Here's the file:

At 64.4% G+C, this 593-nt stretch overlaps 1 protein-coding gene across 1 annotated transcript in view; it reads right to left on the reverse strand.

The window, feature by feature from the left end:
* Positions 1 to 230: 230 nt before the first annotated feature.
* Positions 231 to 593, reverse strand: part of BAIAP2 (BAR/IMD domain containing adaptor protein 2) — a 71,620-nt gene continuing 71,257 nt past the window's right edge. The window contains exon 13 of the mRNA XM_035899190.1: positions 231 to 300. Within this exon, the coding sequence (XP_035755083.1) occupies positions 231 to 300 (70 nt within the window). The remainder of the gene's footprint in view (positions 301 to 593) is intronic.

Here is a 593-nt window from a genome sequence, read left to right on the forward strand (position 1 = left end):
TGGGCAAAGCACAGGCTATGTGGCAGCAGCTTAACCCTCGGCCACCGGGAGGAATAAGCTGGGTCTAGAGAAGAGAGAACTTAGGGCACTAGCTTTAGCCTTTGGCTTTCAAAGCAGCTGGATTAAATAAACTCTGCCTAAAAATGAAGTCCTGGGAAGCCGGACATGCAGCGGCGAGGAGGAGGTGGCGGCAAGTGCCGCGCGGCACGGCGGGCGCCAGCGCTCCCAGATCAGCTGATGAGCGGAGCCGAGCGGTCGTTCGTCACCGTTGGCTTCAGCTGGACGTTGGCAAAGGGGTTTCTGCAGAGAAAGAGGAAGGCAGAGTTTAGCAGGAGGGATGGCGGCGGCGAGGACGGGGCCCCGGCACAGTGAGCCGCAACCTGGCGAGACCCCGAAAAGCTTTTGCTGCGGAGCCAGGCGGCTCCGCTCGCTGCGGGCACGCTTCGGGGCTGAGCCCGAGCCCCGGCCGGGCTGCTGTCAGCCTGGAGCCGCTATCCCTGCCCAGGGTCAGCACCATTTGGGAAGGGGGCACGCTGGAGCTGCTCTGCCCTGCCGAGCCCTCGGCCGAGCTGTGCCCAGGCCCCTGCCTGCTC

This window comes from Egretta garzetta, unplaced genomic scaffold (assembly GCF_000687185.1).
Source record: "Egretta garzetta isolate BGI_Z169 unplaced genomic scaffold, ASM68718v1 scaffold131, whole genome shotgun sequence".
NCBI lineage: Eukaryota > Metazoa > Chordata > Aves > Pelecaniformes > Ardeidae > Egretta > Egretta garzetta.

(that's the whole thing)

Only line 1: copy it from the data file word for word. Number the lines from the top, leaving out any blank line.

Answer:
At 64.4% G+C, this 593-nt stretch overlaps 1 protein-coding gene across 1 annotated transcript in view; it reads right to left on the reverse strand.